Start with the staffing.  It’s a huge cost.  It’s the thing that people want: to see the right person, within the right time frame.  So you need to work on better ways of staffing the NHS.  Maybe that means joining it back together for employment purposes.  If everyone worked for the NHS (not different trusts and organisations) you couldn’t have the situation where someone can be made redundant with a handsome pay off and then start work in the same hospital in a new job the next week.  If you were better able to use your staff flexibily, you wouldn’t need so many temp workers and locums.  If you get the staffing right, then a lot of issues around waiting times, availability, dedicated doctors for the elderly just melt away.  .


It is so essential to every person in this country – you really need to get this one right – not just tinker about with it.  This is where ‘equal opportunity’ starts.

Consistency – that’s what we need now.  It’s pointless to have a national curriculum that only applies to less than 50% of schools.  It’s fine to have choice, but there need to be minimum curriculum requirements for all schools whether they are faith,f ree, academies, state or private.  Where changes are made they can’t just be implemented at the drop of a hat – people need time to phase things in and out – this is somebody’s future in your hands – you can’t just change the rules on a whim.  You need to make sure that creativity and the arts are part of EVERY child’s education.  Creativity not just in the way that lessons are delivered, but a real focus on encouraging and engaging pupils in classes whose sole focus is creativity: art, drama, dance, music, creative writing.  Giving every one the ability to develop and express their creativity will enhance their futures whether it is as a parent, an engineer, a teacher, a scientist, an entrepreneur, a financial sector worker or someone who is part of the ever growing and world dominant UK creative sector.  It will give them the adaptability to change and cope with whatever life throws at them.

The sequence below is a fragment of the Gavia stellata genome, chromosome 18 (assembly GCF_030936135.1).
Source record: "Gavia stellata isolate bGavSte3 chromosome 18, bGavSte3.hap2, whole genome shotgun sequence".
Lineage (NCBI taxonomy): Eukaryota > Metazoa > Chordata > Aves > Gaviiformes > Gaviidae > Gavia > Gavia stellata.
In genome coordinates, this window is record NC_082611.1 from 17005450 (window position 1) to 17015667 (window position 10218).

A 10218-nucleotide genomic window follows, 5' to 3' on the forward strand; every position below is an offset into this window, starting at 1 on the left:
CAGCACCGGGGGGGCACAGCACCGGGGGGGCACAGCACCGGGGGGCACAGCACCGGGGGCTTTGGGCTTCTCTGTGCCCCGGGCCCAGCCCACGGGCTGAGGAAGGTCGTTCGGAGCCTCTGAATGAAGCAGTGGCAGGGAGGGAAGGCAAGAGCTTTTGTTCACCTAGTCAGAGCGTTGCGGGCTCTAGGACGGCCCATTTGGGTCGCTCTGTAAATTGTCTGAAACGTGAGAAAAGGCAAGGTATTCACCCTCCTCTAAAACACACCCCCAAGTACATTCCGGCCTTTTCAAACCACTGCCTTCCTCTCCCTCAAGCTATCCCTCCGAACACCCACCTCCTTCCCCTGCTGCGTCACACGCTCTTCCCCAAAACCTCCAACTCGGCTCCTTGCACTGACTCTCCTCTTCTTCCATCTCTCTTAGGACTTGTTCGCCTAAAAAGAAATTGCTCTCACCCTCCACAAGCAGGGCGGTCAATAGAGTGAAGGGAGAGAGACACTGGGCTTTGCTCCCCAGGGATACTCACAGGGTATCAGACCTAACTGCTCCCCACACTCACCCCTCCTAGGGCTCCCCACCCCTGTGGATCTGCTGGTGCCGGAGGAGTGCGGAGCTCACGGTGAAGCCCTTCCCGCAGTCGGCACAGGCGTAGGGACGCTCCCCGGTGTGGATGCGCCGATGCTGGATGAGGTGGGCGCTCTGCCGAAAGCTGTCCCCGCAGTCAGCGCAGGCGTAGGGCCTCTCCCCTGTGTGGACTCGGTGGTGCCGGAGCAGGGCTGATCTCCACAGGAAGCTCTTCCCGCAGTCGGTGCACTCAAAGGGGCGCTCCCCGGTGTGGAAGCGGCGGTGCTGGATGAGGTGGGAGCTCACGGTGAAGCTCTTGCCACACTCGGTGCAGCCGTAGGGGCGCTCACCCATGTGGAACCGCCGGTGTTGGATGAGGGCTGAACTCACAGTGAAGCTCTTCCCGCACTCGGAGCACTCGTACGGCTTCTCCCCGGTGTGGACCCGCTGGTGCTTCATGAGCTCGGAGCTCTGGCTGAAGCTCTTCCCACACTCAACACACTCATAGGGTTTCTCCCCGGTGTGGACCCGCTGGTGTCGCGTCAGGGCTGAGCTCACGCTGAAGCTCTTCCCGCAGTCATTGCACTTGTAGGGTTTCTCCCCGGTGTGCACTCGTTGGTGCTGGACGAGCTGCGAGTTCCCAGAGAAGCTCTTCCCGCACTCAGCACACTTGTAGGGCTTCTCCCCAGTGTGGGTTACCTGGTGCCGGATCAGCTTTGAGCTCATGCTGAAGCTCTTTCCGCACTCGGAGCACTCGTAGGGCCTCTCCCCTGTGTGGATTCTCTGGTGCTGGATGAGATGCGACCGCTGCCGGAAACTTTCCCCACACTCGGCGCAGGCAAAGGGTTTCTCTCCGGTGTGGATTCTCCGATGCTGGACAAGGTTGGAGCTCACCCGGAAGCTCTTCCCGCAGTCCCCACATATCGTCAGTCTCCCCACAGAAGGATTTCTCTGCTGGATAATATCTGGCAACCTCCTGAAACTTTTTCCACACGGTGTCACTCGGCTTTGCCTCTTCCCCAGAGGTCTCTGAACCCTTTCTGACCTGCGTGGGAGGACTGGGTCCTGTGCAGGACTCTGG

You need to relook at University fees and student loans.  They are stifling diversity, they are stifling the arts.  Student loans don’t work, they cost the country more than grants.   They set recent graduates up for poverty and that prevents them from really getting the best from their education.


Do something about poverty

Encourage measures that promote social cohesion

Provide real help – not just policies and legislation – that enable local people to make a difference locally.

Support arts and creativity nationally and locally and ensure that support is fairly apportioned across the country.

Don’t ignore the environment.  Without a planet your political rhetoric is meaningless.

There is so much more…

But let’s start with this.  Let’s start with you coming back to the people, let’s start with you standing up to global corporations and the needs of the 5%.  Let’s start with you actually saying something real not just something you had a chat with a real person about.   Start with actually stating what you stand for – not just what you might do.  No-one believes politicians’ pledges anyway.  So why not just tell us about the future you want to see, and the things that you will do and the things you need  us to do, to get us all there.  And I really hope, after all this time, that somewhere in your heart, the future that you see is a better, fairer, more sustainable world.